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Marcia Cohen v. State of New York - New York Attorney General

August 11, 2011

MARCIA COHEN, PLAINTIFF,
v.
STATE OF NEW YORK - NEW YORK ATTORNEY GENERAL;
NEW YORK DEPARTMENT OF TAXATION; NEW YORK STATE COMMISSION ON JUDICIAL CONDUCT; NEW YORK COLUMBIA COUNTY, ET AL., DEFENDANTS.



MEMORANDUM-DECISION and ORDER

Presently before the Court are a Motion to dismiss ("Mot. to Dismiss") (Dkt. No. 29) filed on November 8, 2010, by New York State's Attorney General ("AG"), Department of Taxation and Finance ("the DOT"), and Commission on Judicial Conduct ("the CJC") ("State Defendants"), and Columbia County ("County Defendant")'s Cross-motion to dismiss, filed on December 3, 2010. Cross-mot. to Dismiss (Dkt. No. 34). Plaintiff Marcia Cohen ("Plaintiff") has filed an Opposition to both Motions to dismiss. Memorandum in opposition to Motions to dismiss ("Opp'n Mem.") (Dkt. No. 36) at 9-11.

Plaintiff commenced this action pro se on January 4, 2010, and later filed an Amended Complaint on July 22, 2010. Complaint ("Compl.") (Dkt. No. 1); Amended Complaint ("Am. Compl.") (Dkt. No. 21-1). Plaintiff's Complaint was originally filed in federal court in Massachusetts, but was transferred to the Northern District of New York on October 28, 2010, pursuant to a Motion to transfer or dismiss filed by Defendants. Compl.; Motion to transfer or dismiss ("Mot. to Transfer") (Dkt. No. 17); Memorandum and Order regarding Motion to transfer or dismiss ("Transfer Order") (Dkt. No. 26-2). Plaintiff's claims against Defendants stem from events that allegedly occurred during and as a result of her divorce proceedings. Am. Compl. ¶¶ 5-35. Plaintiff's Amended Complaint is apparently filed pursuant to 42 U.S.C. § 1983 ("§ 1983"), as she contends that Defendants acted in violation of the Privileges and Immunities Clause and the Fourteenth Amendment of the United States Constitution. Id. at 1; U.S. CONST. art. IV, § 2, cl. 1; U.S. CONST. amend XIV, § 1. For the reasons stated below, Defendants' Motion and Cross-motion to dismiss are granted.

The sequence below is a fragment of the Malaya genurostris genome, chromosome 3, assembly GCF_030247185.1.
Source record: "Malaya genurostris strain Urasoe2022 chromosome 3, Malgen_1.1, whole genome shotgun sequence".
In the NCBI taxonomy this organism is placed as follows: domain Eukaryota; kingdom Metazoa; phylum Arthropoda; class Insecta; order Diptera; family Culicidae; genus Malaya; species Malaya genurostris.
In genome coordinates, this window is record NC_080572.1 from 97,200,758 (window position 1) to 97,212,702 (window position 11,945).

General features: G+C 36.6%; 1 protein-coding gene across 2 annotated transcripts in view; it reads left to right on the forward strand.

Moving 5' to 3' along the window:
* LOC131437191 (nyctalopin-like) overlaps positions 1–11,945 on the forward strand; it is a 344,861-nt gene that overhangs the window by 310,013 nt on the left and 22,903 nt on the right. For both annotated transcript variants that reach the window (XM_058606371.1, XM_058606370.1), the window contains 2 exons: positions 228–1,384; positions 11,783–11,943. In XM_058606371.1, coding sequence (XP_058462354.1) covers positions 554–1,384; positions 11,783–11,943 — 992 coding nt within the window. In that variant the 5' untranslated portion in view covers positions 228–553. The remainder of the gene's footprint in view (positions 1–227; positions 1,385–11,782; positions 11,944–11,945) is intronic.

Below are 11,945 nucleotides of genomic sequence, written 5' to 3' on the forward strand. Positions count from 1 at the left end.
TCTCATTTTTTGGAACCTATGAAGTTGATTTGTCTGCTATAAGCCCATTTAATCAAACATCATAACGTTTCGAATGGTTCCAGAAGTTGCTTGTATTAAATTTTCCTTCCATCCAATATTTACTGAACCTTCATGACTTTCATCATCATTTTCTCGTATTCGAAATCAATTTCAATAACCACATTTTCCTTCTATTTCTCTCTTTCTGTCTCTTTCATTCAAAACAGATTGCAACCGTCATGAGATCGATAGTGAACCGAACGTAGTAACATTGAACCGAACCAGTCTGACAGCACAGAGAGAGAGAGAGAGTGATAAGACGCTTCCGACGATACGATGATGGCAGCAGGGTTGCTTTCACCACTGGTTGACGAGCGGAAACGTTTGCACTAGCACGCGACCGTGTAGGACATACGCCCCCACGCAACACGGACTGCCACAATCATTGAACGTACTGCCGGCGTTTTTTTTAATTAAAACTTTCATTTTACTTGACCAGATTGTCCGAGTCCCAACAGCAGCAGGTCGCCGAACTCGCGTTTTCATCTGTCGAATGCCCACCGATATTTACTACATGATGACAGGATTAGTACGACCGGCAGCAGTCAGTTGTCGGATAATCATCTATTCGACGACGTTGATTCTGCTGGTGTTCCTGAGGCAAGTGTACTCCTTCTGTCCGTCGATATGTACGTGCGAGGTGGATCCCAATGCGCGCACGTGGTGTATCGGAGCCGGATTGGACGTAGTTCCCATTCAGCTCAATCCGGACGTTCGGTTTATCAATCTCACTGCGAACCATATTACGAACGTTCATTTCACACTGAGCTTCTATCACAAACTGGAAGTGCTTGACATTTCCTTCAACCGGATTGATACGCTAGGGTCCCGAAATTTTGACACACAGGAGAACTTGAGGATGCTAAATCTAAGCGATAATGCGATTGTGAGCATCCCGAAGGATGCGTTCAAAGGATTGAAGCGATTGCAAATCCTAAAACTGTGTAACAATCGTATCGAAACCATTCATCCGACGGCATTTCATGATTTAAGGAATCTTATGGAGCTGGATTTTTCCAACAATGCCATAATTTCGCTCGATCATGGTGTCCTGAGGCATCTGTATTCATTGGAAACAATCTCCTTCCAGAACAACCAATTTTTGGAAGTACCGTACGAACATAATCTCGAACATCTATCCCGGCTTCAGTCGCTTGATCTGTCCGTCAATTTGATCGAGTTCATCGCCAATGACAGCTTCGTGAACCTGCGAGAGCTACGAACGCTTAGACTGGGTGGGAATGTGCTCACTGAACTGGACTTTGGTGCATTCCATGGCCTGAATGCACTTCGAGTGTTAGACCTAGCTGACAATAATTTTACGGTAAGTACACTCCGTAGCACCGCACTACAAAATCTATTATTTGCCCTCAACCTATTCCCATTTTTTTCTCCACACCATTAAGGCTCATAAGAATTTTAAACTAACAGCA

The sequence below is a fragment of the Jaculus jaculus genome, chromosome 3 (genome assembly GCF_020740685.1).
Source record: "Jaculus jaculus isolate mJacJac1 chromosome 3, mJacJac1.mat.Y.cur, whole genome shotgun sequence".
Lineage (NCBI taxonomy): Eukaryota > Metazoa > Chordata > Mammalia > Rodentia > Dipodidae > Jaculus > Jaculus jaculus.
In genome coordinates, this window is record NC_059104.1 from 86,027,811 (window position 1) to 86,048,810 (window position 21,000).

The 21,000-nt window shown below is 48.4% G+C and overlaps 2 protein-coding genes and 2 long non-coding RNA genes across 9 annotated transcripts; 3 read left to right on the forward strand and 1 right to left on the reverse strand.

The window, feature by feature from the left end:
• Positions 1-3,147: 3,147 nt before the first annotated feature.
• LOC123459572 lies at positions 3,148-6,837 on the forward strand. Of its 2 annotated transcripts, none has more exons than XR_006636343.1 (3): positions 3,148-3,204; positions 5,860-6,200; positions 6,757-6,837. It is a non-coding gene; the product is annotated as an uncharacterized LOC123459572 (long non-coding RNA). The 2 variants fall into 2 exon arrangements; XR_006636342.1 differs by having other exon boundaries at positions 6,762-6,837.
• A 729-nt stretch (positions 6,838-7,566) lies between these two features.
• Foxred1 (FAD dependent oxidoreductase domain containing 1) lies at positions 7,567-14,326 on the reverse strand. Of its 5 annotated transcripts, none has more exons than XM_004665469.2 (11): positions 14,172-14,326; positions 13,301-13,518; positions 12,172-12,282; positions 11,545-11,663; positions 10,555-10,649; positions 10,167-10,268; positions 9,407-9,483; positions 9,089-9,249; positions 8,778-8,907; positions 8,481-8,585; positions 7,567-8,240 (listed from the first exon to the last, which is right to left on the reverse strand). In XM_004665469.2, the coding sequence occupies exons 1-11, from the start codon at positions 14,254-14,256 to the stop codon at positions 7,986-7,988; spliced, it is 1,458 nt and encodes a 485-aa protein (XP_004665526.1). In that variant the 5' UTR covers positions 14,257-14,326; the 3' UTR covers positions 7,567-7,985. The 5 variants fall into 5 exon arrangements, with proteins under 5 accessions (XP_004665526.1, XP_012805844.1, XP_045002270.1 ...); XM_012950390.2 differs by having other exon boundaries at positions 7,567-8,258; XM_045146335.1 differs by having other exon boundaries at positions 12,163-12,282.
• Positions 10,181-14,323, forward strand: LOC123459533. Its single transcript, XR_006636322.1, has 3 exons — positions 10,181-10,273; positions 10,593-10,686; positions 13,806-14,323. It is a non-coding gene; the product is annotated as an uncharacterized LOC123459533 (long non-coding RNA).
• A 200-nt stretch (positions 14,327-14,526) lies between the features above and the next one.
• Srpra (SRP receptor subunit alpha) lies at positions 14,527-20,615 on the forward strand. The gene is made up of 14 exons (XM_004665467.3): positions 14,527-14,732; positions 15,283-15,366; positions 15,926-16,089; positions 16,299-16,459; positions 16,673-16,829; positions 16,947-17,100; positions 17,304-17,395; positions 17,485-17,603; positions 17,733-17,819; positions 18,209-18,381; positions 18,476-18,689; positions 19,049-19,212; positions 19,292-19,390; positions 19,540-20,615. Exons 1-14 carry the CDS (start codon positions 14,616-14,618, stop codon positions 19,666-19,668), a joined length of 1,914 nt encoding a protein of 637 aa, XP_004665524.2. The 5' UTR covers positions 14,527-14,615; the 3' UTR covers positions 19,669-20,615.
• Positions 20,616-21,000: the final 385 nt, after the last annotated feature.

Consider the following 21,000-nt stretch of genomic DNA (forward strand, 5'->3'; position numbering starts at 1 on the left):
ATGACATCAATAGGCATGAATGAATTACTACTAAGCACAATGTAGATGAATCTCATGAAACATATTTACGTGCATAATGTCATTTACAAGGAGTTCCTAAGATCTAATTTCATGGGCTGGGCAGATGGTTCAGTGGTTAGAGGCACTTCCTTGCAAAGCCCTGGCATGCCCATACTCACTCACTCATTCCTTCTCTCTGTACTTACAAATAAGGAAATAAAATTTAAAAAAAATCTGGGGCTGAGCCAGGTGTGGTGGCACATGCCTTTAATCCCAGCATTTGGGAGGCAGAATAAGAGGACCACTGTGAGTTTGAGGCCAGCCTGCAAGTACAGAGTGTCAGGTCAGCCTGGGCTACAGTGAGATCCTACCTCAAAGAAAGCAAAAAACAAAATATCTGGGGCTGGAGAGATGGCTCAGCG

I. BACKGROUND

In the Amended Complaint, Plaintiff details her allegations against the various State and County Defendants. Although he is not named as a defendant, the majority of Plaintiff's claims are against Columbia County Supreme Court Justice George Cobb. Am. Compl. ¶¶ 11-28. She contends that in addition to wrongfully denying her a divorce, Justice Cobb improperly denied her access to funds from the family business, unfairly allowed her husband's business partner to untimely amend a submission to the court while denying Plaintiff the ability to similarly file late, and improperly allowed funds from a relevant foreclosure to be distributed without notice during her divorce proceedings. Id. ¶¶ 11-23. She also claims that the "underlying political justice system," as well as Justice Cobb's decisions, resulted in a state of confusion that caused a state tax bill to go unpaid. Id. ¶¶ 24-28.

Plaintiff's remaining allegations concern the DOT and CJC. She claims that the DOT never contacted her or otherwise made her aware of an outstanding tax bill on a foreclosed property, originally for $2800.10, that has since ballooned to over $20,000 with interest and penalties. Id. ¶ 29. According to Plaintiff, the DOT should have placed a lien on the property to pay the bill from the proceeds of the foreclosure sale. Id. ¶¶ 28, 33. Plaintiff also takes issue with the CJC, to whom she complained about Justice Cobb's actions, for finding his decisions acceptable. Id. ¶¶ 31-32. Plaintiff claims that the actions of Justice Cobb, the DOT, and the CJC are all evidence of New York's unconstitutional discrimination against her because she is a Massachusetts resident. Id. ¶ 35.

II. STANDARD OF REVIEW

Under FED. R. CIV. P. 8(a)(2), pleadings "must contain a short and plain statement of the claim showing that the pleader is entitled to relief." Detailed factual allegations are not required, but the complaint must provide the defendant with fair notice of the claim and its basis. Conley v. Gibson, 355 U.S. 41, 47 (1957). Failure to state a claim upon which relief can be granted is grounds for dismissal. FED. R. CIV. P. 12(b)(6).